Top Takeaways from Merrick Garland’s Confirmation Hearings
Skip to main content
Watch Our Live Network Now

Top Takeaways from Attorney General Nominee Merrick Garland’s Confirmation Hearings

Positioned by President Joe Biden as an attorney general nominee whose bipartisan bona fides can restore public confidence in the Department of Justice, Judge Merrick Garland spent most of the first day of his confirmation hearing affirming that he will repair the wall between the prosecutor’s office and the White House.

“Too many in the Department’s senior roles cast aside the rule of law,” Judiciary Committee Chairman Dick Durbin (D-Ill.) noted. “Trump appointees in the Department sidelined career public servants—from line attorneys to FBI agents—limiting their roles, disregarding their nonpartisan input, overriding their professional judgments, and falsely accusing them of being members of the ‘deep state.’”

Under the prior administration, multiple U.S. Attorneys claimed interference by the Trump White House before or after being fired or pressured to resign. Republicans used the D.C. Circuit judge’s commitment to restoring independence to press him to continue the Justice Department’s agenda under former President Donald Trump: discrediting the Russia investigation through John Durham’s probe and looking into Hunter Biden and Ukraine.

First Takeaway: Judge Garland Fortifies the Wall Between the AG and the White House

Sen. Chuck Grassley, the Committee’s top Republican, put Garland’s commitment to the separation between the White House and the Justice Department to the test by asking him whether he ever spoke about Hunter Biden with the sitting president.

Garland’s response left no equivocation: “The answer to your question is, ‘No.'”

Before that declarative sentence, Garland noted that President Biden made multiple public statements affirming his White House would not get involved in such matters.

“That was the reason that I was willing to take on this job,” the judge said.

Republicans were less satisfied with Garland’s response to whether he would allow Durham to see his probe into the Russia investigation to its conclusion. The judge emphasized that he had no reason to see why that would not be the case, but he would not prematurely commit to that without making an informed decision from inside the Justice Department.

GOP senators took turns expressing disappointment with that answer, including Texas Sen. Ted Cruz, who apparently saw no inconsistency between his high-minded call for political neutrality in the attorney general’s office a demand that Garland commit in advance to investigating New York’s Democratic Gov. Andrew Cuomo. Garland did not take that bait.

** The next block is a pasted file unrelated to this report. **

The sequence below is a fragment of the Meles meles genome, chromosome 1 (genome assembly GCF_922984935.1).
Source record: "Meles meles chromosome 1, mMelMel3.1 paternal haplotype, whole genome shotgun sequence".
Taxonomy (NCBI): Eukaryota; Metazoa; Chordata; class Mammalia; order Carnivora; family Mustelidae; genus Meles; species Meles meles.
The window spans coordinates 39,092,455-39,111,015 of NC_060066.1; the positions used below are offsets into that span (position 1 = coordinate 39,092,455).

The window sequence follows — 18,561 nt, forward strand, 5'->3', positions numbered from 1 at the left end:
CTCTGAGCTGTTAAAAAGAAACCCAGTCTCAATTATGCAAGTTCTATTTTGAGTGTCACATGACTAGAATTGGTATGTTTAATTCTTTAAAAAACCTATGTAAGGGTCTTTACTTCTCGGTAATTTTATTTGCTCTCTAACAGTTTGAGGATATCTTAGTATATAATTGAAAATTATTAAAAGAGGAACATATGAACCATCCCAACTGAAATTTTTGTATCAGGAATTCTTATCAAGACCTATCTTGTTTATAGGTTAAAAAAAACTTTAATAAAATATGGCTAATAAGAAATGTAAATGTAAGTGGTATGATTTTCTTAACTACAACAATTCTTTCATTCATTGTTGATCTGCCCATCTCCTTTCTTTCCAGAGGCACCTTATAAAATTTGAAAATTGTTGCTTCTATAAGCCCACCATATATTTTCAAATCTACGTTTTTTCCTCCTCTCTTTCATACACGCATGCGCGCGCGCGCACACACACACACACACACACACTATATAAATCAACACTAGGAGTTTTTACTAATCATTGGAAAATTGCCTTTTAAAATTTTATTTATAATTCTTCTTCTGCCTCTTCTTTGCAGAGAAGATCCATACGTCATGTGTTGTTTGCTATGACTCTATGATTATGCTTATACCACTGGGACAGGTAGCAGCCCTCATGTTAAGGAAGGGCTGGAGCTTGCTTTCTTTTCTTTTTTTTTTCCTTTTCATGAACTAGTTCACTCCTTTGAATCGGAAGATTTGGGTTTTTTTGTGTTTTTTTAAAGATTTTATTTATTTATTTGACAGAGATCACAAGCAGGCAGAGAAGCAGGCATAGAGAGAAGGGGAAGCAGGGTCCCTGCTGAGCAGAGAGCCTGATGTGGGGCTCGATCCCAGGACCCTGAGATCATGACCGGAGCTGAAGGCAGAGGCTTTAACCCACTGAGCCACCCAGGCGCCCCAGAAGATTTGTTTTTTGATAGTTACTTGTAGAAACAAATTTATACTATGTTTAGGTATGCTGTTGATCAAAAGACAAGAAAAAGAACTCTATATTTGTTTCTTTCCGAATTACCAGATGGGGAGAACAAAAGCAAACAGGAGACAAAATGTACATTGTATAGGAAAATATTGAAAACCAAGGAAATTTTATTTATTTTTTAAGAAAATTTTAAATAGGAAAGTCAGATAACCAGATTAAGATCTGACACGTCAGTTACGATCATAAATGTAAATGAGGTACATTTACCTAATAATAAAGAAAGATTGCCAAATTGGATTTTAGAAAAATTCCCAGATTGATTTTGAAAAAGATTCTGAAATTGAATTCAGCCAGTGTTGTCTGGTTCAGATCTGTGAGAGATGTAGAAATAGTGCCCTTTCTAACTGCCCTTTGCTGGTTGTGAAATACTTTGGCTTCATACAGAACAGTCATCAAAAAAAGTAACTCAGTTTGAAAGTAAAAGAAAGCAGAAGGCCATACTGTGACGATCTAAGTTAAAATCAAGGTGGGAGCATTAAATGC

Second Takeaway: “More dangerous time” than when Garland prosecuted Oklahoma City bombers

Much of Judge Garland’s opening statement revolved around his leadership of the prosecutorial team that convicted Timothy McVeigh and his co-conspirators behind the Oklahoma City bombing in 1995, an aspect of his resume that won applause and respect from both sides of the aisle.

Sen. Durbin began the question-and-answer session by comparing that white supremacist domestic terrorist attack and the Jan. 6th insurrection, a comparison that Garland welcomed and even extended.

“Mr. Chairman, I certainly agree that we are facing a more dangerous period than we faced in Oklahoma City,” Garland told the committee.

Quoting FBI Director Christopher Wray, Garland noted that his bureau has called the threat of domestic terrorism and white supremacist extremists the “number one concern.”

During the morning session, Garland’s handling of the Oklahoma City case won him bipartisan admiration, including from Grassley, but the parties jockeyed over its legacy: particularly on the death penalty.

Third Takeaway: Garland expressed “great pause about the death penalty”

Some 25 years after the bombing, Garland expressed “great pause about the death penalty” during questioning by Sen. Patrick Leahy, elaborating to the Vermont Democrat about his concerns about the large number of exonerations and the arbitrary application of the ultimate sentence.

Here, Sen. Tom Cotton (R-Ark.) pointed to McVeigh’s execution to try to turn Garland’s reservations against him.

“I supported the death penalty at that time for McVeigh, in that individual case,” Garland responded to that example. “I don’t have any regret, but I have developed concerns about the death penalty in the 20-some years since then. Some of the sources of my concern are exonerations of people who have been convicted, the sort of arbitrariness and randomness of its application because of how seldom it’s applied, and because of its disparate impact on Black Americans and members of other communities of color.”